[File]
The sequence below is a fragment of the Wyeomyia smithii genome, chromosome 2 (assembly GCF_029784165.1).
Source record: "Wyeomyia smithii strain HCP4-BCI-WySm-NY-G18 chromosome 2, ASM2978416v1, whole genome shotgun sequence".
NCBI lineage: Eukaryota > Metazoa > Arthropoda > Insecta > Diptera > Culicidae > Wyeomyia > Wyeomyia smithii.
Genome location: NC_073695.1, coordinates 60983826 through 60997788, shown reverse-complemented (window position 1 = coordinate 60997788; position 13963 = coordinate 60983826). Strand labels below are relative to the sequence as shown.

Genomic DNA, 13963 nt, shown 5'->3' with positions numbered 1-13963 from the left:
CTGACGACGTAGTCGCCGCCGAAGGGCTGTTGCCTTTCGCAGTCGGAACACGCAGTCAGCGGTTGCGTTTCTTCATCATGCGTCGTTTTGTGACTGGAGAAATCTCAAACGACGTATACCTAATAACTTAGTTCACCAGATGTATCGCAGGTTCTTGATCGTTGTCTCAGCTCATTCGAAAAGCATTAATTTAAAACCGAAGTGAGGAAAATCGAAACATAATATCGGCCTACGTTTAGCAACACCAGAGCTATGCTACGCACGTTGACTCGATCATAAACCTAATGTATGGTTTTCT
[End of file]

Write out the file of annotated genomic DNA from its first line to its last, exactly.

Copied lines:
The sequence below is a fragment of the Wyeomyia smithii genome, chromosome 2 (assembly GCF_029784165.1).
Source record: "Wyeomyia smithii strain HCP4-BCI-WySm-NY-G18 chromosome 2, ASM2978416v1, whole genome shotgun sequence".
NCBI lineage: Eukaryota > Metazoa > Arthropoda > Insecta > Diptera > Culicidae > Wyeomyia > Wyeomyia smithii.
Genome location: NC_073695.1, coordinates 60983826 through 60997788, shown reverse-complemented (window position 1 = coordinate 60997788; position 13963 = coordinate 60983826). Strand labels below are relative to the sequence as shown.

Genomic DNA, 13963 nt, shown 5'->3' with positions numbered 1-13963 from the left:
CTGACGACGTAGTCGCCGCCGAAGGGCTGTTGCCTTTCGCAGTCGGAACACGCAGTCAGCGGTTGCGTTTCTTCATCATGCGTCGTTTTGTGACTGGAGAAATCTCAAACGACGTATACCTAATAACTTAGTTCACCAGATGTATCGCAGGTTCTTGATCGTTGTCTCAGCTCATTCGAAAAGCATTAATTTAAAACCGAAGTGAGGAAAATCGAAACATAATATCGGCCTACGTTTAGCAACACCAGAGCTATGCTACGCACGTTGACTCGATCATAAACCTAATGTATGGTTTTCT